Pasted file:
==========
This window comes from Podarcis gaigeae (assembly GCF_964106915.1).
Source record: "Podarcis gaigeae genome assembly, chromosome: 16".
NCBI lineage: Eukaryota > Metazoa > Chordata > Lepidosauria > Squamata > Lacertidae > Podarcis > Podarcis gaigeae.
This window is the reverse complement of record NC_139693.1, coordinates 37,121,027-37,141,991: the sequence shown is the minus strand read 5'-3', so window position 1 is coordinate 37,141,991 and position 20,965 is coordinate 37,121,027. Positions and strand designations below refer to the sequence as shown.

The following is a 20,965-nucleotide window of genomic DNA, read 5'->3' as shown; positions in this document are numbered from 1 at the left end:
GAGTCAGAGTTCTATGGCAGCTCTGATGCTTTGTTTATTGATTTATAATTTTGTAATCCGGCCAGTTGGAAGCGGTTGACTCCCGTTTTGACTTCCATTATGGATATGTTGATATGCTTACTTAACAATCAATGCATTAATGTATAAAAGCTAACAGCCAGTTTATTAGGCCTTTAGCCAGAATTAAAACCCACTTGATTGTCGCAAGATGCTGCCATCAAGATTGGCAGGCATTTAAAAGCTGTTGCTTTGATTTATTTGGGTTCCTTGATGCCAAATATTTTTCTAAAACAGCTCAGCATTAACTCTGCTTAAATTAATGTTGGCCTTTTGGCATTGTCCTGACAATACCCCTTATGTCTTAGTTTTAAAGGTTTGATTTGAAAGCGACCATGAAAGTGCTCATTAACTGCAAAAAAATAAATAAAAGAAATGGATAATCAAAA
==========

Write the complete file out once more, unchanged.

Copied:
This window comes from Podarcis gaigeae (assembly GCF_964106915.1).
Source record: "Podarcis gaigeae genome assembly, chromosome: 16".
NCBI lineage: Eukaryota > Metazoa > Chordata > Lepidosauria > Squamata > Lacertidae > Podarcis > Podarcis gaigeae.
This window is the reverse complement of record NC_139693.1, coordinates 37,121,027-37,141,991: the sequence shown is the minus strand read 5'-3', so window position 1 is coordinate 37,141,991 and position 20,965 is coordinate 37,121,027. Positions and strand designations below refer to the sequence as shown.

The following is a 20,965-nucleotide window of genomic DNA, read 5'->3' as shown; positions in this document are numbered from 1 at the left end:
GAGTCAGAGTTCTATGGCAGCTCTGATGCTTTGTTTATTGATTTATAATTTTGTAATCCGGCCAGTTGGAAGCGGTTGACTCCCGTTTTGACTTCCATTATGGATATGTTGATATGCTTACTTAACAATCAATGCATTAATGTATAAAAGCTAACAGCCAGTTTATTAGGCCTTTAGCCAGAATTAAAACCCACTTGATTGTCGCAAGATGCTGCCATCAAGATTGGCAGGCATTTAAAAGCTGTTGCTTTGATTTATTTGGGTTCCTTGATGCCAAATATTTTTCTAAAACAGCTCAGCATTAACTCTGCTTAAATTAATGTTGGCCTTTTGGCATTGTCCTGACAATACCCCTTATGTCTTAGTTTTAAAGGTTTGATTTGAAAGCGACCATGAAAGTGCTCATTAACTGCAAAAAAATAAATAAAAGAAATGGATAATCAAAA